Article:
Inspired by my book Walk the Lines: the London Underground - Overground, each of these trivia-packed walks uncovers London’s history by following a section of a Tube line ... at street level.
When a city is as littered with intriguing curiosities as this one, you need a framework to make sense of it all. What better framework than the Underground system? Join me as we take a stroll along a stretch of Tube line, learning about the secrets and oddities we pass along the way.
On the District Line we’ll learn how long it's going to take Big Ben to fall over ... the Piccadilly Line will reveal why Paul McCartney is the only person allowed to whistle in the Burlington Arcade ... while walking the Central Line we’ll discover what Nelson’s coffin is made from.
Each walk takes approximately 90 minutes and costs £8. Unless you’re older than Churchill was when he became Prime Minister (65), or younger than the number of stations on the Victoria Line (16), in which case you’re welcome along for £5. There’s no need to pre-book – just turn up.
I’m also happy to arrange specially-tailored walks for private individuals or groups – please drop me an email for details.
‘Mark Mason is one of our heroes’ – Time Out
‘Lots of information one usually doesn't get' - Barbara, Germany
‘I can't recommend these tours highly enough.' - Jonny, London
‘Excellent knowledge! Can totally recommend Mark as a walking tour guide. Had great fun!' - Laura, London
Calendar of Walks...
On a visit to Big Ben, I was told that if you stand at the bottom of the tower with a portable radio and listen to the chimes on Radio 4 (they still transmit them live), you hear them on the radio before you hear them ‘for real’. I couldn’t believe it – but was intrigued enough to try it for myself. And you know what? It’s absolutely true. The bongs come out of the radio a fraction of a second before they reach your ears from the top of the tower. It’s something so silly, so counter-intuitive, that you have to tell people. (Well, I did.) Researching the explanation, I found that it’s because radio waves travel at the speed of light (186,000 miles per second) rather than the 700 or so miles per hour at which sound waves travel. The signal travelling down the wire from the microphone to the BBC goes at the speed of light too. Hence the radio version overtaking the real one.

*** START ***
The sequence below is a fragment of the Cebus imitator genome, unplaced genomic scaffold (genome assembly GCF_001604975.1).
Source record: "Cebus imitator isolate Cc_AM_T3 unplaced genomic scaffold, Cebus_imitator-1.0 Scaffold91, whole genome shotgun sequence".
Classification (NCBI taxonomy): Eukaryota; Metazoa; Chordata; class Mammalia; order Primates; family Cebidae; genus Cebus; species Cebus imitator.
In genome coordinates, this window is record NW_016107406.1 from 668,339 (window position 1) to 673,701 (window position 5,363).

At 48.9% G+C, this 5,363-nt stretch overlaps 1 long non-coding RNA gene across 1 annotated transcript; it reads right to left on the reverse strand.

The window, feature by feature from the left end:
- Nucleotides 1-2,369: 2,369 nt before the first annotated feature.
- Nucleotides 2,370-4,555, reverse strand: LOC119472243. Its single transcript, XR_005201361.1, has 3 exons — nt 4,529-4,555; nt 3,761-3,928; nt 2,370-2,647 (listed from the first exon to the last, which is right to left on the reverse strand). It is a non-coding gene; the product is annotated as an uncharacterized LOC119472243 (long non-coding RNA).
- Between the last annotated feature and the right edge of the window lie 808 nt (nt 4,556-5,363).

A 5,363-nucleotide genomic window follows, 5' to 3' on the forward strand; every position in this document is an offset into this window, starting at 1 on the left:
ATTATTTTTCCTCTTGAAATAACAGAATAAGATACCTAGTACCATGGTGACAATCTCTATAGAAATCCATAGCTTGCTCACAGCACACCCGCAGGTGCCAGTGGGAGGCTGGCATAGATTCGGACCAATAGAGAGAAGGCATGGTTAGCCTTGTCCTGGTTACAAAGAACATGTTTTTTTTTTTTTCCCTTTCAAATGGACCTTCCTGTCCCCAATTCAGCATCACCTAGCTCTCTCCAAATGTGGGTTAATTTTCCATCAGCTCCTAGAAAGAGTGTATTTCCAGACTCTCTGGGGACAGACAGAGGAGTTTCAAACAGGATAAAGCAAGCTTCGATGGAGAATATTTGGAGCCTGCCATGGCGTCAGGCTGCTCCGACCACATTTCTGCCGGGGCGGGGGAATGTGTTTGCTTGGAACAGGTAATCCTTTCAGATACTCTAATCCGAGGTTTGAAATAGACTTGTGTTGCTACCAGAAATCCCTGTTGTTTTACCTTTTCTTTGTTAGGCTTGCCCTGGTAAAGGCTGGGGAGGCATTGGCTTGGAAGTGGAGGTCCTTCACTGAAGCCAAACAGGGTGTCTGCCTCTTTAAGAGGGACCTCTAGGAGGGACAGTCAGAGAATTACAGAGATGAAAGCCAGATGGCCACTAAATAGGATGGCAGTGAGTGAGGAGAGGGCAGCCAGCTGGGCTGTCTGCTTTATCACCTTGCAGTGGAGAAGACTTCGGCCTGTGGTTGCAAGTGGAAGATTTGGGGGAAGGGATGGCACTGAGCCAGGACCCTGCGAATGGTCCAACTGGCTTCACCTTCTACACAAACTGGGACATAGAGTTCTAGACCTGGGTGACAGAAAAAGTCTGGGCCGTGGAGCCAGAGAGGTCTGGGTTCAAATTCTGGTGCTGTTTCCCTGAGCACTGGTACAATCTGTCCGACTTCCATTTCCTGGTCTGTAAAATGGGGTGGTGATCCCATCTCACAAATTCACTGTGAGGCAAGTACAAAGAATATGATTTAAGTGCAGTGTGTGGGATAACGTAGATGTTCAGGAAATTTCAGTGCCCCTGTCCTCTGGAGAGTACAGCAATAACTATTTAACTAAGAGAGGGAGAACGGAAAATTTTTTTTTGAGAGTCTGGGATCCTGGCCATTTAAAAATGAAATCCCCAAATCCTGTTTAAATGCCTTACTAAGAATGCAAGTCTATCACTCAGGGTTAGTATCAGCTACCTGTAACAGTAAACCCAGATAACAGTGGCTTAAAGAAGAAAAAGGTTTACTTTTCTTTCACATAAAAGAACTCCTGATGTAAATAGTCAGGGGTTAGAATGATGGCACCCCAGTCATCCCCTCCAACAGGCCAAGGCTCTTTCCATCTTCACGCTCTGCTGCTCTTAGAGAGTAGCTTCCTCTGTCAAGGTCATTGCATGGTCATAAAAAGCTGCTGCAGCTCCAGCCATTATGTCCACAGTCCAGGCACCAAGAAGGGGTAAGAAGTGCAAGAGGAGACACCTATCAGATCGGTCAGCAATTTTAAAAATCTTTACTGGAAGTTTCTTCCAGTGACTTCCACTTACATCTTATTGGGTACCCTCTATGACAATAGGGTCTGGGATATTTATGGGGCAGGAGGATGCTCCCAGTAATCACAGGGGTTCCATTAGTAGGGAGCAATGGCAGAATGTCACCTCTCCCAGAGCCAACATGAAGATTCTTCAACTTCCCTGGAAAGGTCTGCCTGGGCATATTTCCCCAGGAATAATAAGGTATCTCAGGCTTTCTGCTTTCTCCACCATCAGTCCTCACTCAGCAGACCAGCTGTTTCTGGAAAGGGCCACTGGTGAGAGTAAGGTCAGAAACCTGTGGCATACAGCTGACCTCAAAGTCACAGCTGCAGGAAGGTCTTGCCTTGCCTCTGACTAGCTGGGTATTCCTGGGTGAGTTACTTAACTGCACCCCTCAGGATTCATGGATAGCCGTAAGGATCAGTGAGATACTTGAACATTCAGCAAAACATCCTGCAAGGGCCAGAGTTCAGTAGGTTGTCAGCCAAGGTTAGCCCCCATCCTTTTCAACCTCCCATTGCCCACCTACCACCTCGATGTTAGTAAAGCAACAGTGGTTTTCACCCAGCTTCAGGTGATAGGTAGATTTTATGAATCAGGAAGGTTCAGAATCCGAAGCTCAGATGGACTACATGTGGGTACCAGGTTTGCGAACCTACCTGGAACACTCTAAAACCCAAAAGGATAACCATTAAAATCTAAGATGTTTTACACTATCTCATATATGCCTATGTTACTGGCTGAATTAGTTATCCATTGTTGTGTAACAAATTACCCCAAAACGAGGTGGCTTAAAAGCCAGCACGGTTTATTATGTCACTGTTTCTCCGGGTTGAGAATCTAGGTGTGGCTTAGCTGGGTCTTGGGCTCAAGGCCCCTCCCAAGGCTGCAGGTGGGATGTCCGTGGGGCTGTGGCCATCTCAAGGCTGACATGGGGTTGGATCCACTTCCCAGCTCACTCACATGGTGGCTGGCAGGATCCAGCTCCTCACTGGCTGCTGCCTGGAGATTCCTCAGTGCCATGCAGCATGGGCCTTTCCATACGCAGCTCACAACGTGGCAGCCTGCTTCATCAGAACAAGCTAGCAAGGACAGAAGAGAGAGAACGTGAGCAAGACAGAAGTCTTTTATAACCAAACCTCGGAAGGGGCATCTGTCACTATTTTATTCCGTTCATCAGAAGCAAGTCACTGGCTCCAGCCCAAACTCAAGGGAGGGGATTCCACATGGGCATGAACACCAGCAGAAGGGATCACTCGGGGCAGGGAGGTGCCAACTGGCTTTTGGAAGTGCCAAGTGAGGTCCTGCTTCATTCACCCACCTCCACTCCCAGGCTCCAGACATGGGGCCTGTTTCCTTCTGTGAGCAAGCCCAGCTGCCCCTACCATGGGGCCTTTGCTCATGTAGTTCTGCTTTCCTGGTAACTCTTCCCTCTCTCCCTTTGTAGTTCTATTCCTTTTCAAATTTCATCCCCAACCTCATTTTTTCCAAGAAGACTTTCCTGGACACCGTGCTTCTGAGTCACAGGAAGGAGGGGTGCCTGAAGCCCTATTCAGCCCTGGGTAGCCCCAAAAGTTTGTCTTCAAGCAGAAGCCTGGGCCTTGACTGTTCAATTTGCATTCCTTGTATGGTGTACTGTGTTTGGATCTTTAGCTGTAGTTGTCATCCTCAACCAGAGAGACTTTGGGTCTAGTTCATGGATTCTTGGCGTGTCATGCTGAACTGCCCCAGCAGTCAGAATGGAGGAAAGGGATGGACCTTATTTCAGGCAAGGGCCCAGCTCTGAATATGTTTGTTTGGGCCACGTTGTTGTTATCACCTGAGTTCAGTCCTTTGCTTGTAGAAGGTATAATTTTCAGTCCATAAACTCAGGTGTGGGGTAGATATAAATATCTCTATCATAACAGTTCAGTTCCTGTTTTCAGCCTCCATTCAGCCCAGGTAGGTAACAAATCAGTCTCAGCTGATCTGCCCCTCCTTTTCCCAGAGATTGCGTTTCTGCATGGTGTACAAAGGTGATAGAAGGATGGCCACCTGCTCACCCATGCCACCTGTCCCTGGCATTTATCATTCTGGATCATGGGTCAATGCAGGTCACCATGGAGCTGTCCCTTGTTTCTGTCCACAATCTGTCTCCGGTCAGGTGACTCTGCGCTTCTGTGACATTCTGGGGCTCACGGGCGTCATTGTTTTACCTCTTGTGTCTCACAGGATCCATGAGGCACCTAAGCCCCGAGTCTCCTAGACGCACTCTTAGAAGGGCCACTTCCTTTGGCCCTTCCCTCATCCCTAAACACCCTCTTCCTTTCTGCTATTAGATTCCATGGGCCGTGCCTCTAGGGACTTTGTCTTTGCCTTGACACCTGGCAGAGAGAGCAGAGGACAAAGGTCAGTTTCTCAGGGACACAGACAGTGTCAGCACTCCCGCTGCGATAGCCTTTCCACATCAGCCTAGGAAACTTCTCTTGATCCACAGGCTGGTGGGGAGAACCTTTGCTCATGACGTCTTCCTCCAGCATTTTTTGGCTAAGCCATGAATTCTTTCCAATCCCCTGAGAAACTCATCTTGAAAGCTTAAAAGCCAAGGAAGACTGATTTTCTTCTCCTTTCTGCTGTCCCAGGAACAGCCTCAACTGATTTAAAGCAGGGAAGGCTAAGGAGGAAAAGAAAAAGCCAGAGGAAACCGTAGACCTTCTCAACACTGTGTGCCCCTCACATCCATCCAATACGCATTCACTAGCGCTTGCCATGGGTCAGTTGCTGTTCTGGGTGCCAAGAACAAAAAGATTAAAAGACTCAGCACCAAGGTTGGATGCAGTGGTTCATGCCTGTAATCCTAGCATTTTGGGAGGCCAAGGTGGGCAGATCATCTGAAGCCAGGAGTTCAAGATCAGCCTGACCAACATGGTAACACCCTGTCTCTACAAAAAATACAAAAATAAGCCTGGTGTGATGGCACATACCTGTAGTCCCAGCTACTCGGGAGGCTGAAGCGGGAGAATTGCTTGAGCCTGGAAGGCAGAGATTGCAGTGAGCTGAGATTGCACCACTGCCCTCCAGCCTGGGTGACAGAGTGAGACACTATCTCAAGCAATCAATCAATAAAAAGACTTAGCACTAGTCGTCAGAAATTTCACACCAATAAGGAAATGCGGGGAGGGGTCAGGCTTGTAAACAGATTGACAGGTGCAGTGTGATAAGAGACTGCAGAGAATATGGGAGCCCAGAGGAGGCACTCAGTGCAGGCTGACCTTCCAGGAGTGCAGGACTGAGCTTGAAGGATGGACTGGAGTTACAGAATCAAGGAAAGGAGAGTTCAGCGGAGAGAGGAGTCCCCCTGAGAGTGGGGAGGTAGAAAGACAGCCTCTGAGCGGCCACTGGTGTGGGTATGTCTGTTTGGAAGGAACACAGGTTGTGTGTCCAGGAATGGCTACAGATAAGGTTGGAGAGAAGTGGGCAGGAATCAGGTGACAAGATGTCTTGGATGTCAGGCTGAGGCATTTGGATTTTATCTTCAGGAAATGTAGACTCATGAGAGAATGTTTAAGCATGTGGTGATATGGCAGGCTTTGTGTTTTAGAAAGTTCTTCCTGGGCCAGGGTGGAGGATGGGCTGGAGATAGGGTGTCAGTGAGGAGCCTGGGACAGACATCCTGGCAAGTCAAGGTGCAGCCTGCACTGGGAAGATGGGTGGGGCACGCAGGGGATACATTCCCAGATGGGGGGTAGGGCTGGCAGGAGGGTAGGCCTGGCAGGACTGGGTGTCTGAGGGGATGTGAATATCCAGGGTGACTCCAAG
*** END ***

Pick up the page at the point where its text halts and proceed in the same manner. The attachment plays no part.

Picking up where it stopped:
I realised that this would be the perfect way to teach the principle in school physics lessons. Instead of a boring teacher droning on that ‘radio waves travel at the speed of light’, illustrate it with this beautiful and quirky little fact. The kids will remember it then. I certainly would have done if my physics teacher had taken this approach. As it was I had to wait until I heard a piece of so-called ‘trivia’ in my thirties.